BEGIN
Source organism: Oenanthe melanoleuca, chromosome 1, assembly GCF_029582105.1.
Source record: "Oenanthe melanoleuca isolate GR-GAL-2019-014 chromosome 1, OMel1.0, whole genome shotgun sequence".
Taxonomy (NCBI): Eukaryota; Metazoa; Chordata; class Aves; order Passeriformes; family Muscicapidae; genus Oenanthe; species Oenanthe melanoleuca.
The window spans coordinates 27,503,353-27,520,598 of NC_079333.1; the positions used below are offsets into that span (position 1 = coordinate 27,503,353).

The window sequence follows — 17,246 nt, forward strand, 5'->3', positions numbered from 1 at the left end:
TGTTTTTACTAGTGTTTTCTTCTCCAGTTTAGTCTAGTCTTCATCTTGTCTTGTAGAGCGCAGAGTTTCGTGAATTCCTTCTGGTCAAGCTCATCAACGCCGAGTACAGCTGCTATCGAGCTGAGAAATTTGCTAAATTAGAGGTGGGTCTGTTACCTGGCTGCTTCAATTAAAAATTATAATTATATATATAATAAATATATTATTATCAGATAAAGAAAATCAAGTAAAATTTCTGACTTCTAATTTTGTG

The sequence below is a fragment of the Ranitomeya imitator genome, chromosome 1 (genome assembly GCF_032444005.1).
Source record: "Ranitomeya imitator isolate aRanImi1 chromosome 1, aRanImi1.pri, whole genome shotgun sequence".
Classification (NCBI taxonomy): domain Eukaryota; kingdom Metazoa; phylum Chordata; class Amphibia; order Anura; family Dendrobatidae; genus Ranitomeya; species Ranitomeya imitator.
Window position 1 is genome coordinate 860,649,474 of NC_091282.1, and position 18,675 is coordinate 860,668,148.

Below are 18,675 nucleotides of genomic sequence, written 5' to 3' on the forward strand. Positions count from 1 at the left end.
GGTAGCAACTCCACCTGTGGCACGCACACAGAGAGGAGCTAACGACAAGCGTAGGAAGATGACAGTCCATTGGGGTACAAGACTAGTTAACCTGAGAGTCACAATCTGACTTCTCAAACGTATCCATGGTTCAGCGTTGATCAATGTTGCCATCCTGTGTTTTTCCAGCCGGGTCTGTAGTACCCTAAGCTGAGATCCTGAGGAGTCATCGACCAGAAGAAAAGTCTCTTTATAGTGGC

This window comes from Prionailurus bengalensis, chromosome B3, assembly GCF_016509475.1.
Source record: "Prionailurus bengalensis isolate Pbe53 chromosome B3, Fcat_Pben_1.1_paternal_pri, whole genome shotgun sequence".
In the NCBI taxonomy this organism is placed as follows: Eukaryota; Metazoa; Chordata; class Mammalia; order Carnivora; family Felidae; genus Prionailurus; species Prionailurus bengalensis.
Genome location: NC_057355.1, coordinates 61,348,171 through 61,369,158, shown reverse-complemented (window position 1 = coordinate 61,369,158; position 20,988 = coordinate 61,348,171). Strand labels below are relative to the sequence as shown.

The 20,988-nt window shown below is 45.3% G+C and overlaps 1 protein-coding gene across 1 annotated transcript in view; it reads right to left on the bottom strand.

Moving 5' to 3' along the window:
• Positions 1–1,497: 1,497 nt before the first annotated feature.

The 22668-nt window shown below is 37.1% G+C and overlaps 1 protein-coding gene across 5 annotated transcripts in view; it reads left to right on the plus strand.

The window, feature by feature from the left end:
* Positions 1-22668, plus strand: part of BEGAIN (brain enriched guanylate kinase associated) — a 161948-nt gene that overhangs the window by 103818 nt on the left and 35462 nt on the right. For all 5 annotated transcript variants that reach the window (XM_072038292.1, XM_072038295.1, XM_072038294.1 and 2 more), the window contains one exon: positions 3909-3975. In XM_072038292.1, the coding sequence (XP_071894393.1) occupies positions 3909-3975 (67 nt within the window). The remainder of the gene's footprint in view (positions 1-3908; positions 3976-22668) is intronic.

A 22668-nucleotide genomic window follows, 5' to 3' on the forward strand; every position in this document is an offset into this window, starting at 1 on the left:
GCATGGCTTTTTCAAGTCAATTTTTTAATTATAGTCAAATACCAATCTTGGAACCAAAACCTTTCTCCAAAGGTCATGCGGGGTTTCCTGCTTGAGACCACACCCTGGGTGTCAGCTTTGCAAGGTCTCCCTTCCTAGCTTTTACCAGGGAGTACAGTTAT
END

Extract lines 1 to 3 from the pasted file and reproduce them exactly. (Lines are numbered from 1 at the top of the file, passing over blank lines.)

Source organism: Oenanthe melanoleuca, chromosome 1, assembly GCF_029582105.1.
Source record: "Oenanthe melanoleuca isolate GR-GAL-2019-014 chromosome 1, OMel1.0, whole genome shotgun sequence".
Taxonomy (NCBI): Eukaryota; Metazoa; Chordata; class Aves; order Passeriformes; family Muscicapidae; genus Oenanthe; species Oenanthe melanoleuca.